Public Enemy first convened in Long Island, New York, hooking up through a local sound system called Spectrum City and the Adelphi University’s radio station, WBAU. Chuck D, known then as Carlton Douglas Ridenhour, was studying graphics at the college (Dr. Dre was one of his classmates), when he met Hank and Keith Shocklee (real name Boxley) - the brothers who would become the group’s production team, The Bomb Squad.
Chuck offered to design flyers for the sound system, and when Bill Stephney (the station’s programme director, and soon to be co-producer on Yo! Bum Rush The Show) offered the trio their own show, the PE posse began to come together. Flavor Flav stumbled on the scene when he showed up to play keyboards with a Shocklee-produced hip hop outfit called Townhouse 3, while Griff provided security for the gigs.
This motley collective bonded through staying up all night listening to everything from Kool & the Gang and Grandmaster Flash to The Clash, and discussing hip-hop ideology. These bull sessions were crucial in formulating the PE mindset, establishing them not just as a musical but a philosophical unit.
"Yeah man, that’s one thing that we would do," Flav remembers. "It was a more family oriented type thing within us, you know? We used to sit around after the radio show for hours and just crack jokes, crack jokes, just crack jokes, aaaaall night til’security came and kicked us out the building. And those were the best times, you know what I’m sayin’?"
Bill Stephney convinced Chuck D of his calling as a rapper, and the latter began working on his distinctive basso profundo (frequently described in the press as a ‘stentorian bellow’), in part derived from NBA announcer Marv Albert’s delivery. Then there was his knack for catchy sloganeering: ‘Miuzi Weighs A Ton’, ‘Don’t Believe The Hype’, ‘Party For Your Right To Fight’. Throughout the summer of 1986, Chuck, Flav and the Shocklees worked out the basis of their debut album while doing the rounds in a furniture delivery truck.
In late ‘86, Public Enemy signed to Russell Simmons (brother of Run DMC’s Run) and Rick Rubin’s Def Jam label, by which time the company had already scored major hits with LL Cool J and the Beastie Boys. Rubin, an NYU film student also from Long Island, took to the band big time when he first heard a tape of the WBAU show. The quintessential noise freak with long hair, hermit’s beard and shades, Rubin was a rebel-MC visionary and one of the first producers to understand the possibilities of a rap/heavy rock hybrid.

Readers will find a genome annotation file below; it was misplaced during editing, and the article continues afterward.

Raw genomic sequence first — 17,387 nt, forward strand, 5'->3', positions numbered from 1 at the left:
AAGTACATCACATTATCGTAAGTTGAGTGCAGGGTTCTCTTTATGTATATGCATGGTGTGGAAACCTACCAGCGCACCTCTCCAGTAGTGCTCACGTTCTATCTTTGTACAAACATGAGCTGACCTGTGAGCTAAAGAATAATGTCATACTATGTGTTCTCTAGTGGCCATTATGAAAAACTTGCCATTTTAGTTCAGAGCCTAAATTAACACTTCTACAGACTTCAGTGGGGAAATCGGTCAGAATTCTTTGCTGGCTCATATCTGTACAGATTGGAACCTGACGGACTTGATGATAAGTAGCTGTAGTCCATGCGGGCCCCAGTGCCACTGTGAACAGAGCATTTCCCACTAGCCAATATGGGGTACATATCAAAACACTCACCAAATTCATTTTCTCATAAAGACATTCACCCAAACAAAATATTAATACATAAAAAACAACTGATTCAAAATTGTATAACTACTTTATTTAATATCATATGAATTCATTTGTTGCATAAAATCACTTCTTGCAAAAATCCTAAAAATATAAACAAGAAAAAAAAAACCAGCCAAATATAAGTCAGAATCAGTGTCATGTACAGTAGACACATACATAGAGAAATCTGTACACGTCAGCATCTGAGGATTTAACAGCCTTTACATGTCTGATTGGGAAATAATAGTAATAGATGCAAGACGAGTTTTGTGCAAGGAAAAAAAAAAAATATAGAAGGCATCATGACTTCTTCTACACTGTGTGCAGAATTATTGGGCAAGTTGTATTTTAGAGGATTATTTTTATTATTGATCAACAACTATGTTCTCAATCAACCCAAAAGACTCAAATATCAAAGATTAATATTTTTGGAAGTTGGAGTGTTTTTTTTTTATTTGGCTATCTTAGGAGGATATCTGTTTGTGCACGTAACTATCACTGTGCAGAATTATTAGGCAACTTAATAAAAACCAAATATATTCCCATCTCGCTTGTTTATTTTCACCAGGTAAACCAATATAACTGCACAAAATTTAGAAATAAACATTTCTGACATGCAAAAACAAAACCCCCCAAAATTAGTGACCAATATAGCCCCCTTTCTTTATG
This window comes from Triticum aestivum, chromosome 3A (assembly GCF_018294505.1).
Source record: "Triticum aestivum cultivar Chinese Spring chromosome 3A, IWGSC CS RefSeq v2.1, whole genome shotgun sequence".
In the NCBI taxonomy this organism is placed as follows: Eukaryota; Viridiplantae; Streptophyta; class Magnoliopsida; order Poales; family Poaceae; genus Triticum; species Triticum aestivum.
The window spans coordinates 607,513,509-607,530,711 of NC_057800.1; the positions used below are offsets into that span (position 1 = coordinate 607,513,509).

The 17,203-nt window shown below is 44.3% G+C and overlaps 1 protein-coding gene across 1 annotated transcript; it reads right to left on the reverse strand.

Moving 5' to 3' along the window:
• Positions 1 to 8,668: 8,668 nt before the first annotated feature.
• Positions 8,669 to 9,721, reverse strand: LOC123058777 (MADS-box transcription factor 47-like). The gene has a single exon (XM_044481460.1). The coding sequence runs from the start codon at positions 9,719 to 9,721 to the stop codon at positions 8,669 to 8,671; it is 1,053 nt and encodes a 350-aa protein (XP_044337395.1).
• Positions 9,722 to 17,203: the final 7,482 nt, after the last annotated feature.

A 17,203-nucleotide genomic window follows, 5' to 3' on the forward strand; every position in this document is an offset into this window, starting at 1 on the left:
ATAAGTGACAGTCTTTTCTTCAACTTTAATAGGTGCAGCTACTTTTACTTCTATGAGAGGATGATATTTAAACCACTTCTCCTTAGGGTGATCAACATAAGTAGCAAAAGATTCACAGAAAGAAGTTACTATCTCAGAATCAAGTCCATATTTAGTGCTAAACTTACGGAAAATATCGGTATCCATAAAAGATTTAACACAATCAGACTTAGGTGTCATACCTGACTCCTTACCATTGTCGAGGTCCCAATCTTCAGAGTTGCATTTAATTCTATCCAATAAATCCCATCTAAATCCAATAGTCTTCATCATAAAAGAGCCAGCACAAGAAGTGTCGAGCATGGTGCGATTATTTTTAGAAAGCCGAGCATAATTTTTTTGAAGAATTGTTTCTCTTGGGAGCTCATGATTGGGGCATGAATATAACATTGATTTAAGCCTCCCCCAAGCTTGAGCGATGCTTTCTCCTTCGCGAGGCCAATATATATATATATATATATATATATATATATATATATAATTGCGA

Over the next two years, Public Enemy’s sound rapidly developed to the point where it represented as much of an up-yours affront to heartland rock conservativism as their politics did to right-wing Republicans. Skip over Yo! Bum Rush The Show - an annoyed and paranoid debut, but not their masterpiece - and cut to Nation Of Millions . . . Back then, the opening salvos of ‘Countdown To Armageddon’, ‘Bring The Noise’ and ‘Don’t Believe The Hype’ sounded as if the future black nation had constructed their own terminator and sent him back in time to get medieval on white hegemonists in the late 20th century. Indeed, the group’s scratch ‘n’ mixmaster Norman Rogers sported the handle Terminator X, while Hank Shocklee later professed, "I wanted to go out to be music’s worst nightmare."
The band’s cacophonous cut-ups - collages of brutal breakbeats,snatches of sax and keyboards and backwards loops - sounded like four radio stations attempting to broadcast on one wave band (Chuck D famously dubbed hip hop ‘the black CNN’), challenging established notions of aesthetics, musicality and even authorship.
"Those again were manufactured by those corporations that controlled the music industry, Professor Griff maintains. "We didn’t fall into that. We called it ‘organised noise’."
Melody Maker’s Simon Reynolds called it "the opposite of fusion: a kind of suspended animation fission, where inconsistent sounds are frozen in mutual contradiction, within the same soundspace."
"The sampled sounds come from everywhere," Chuck D told him in October of 1987. "Take ‘Rebel Without A Pause’. A lot of people said that noise came from a James Brown grunt, but what they didn’t realise was that it was a blend of the grunt and a Miles Davis trumpet, which produced a sound that wavered. And then we took that tone and stretched it. The drone on ‘Terminator X Speaks’ and ‘M.P.E.’ is a backwards fire truck!